Civilian casualties continue to rise in Yemen, warns UN human rights office

Bombed out buildings in Aden, Yemen. Photo: WFP/Ammar Bamatraf

23 June 2017 – The United Nations Human Rights Office in Yemen continues to document reports of civilian casualties in the conflict and had verified 49 civilian deaths over the past month, a UN spokesperson said today.

“All incidents resulting in civilian casualties […] must be thoroughly investigated to ensure accountability when breaches of international law have been found to have taken place,” Ravina Shamdasani, spokesperson for UN High Commissioner for Human Rights Zeid Ra'ad Al Hussein, told a news briefing in Geneva.

She said 19 civilians were killed in Taiz between 21 May and 6 June. According to witnesses interviewed by the High Commissioner's Office (OHCHR), the victims were hit by shelling attacks by a group affiliated with the Houthis rebels.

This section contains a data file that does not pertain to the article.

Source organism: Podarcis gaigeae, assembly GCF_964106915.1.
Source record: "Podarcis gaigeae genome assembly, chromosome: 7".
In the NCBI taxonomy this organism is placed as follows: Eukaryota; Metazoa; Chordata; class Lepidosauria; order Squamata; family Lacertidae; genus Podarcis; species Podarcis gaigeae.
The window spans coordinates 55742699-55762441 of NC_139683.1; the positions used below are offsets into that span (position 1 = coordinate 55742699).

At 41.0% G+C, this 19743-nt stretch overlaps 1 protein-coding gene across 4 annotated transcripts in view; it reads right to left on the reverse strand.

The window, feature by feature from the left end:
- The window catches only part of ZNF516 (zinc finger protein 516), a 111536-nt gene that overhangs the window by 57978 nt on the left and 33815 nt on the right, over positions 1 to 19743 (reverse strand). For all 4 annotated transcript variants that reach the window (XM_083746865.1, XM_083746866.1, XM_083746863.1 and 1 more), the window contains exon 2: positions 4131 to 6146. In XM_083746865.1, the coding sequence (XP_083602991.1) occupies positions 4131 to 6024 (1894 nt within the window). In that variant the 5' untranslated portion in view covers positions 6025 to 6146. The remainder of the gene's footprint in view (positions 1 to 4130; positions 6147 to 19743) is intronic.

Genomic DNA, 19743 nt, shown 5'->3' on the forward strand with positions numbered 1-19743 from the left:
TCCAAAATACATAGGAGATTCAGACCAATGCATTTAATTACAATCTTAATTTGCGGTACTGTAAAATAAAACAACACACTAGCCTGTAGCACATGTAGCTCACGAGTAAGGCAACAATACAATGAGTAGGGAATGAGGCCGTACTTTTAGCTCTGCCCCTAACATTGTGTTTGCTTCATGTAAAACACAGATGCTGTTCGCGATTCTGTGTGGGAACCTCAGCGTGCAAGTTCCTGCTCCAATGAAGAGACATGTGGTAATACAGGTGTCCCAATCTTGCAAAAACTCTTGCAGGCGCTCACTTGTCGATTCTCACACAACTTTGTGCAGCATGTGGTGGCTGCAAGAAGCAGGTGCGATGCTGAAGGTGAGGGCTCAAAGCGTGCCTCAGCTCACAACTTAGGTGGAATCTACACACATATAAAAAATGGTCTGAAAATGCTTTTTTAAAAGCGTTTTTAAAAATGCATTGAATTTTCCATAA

Seven civilians were killed reportedly as a result of mortar attacks from areas controlled by fighters affiliated with forces loyal to President Abdrabbuh Mansour Hadi.

She went on to say that at least 23 civilians were killed on 17 June by an airstrike, helicopter attack and shelling on a house and nearby market area located just a few hundred metres from the Yemeni-Saudi border in Shada District in Sa'ada Governorate.

Since March 2015, OHCHR has recorded a total of 13,504 civilian casualties, including 4,971 killed and 8,533 injured.

“We recall that indiscriminate or disproportionate attacks, or attacks targeting civilian objects such as markets, are prohibited under international humanitarian law,” Ms. Shamdasani said, reminding all parties to the conflict of their obligation to ensure full respect for international human rights and humanitarian laws.

On cholera, she said the outbreak of disease has affected eight prisons and detention centres in six governorates. Some 50 prisoners have contracted cholera and there are 72 other suspected cases. “In the best of circumstances, prisoners are among the most vulnerable members of society,” she said.


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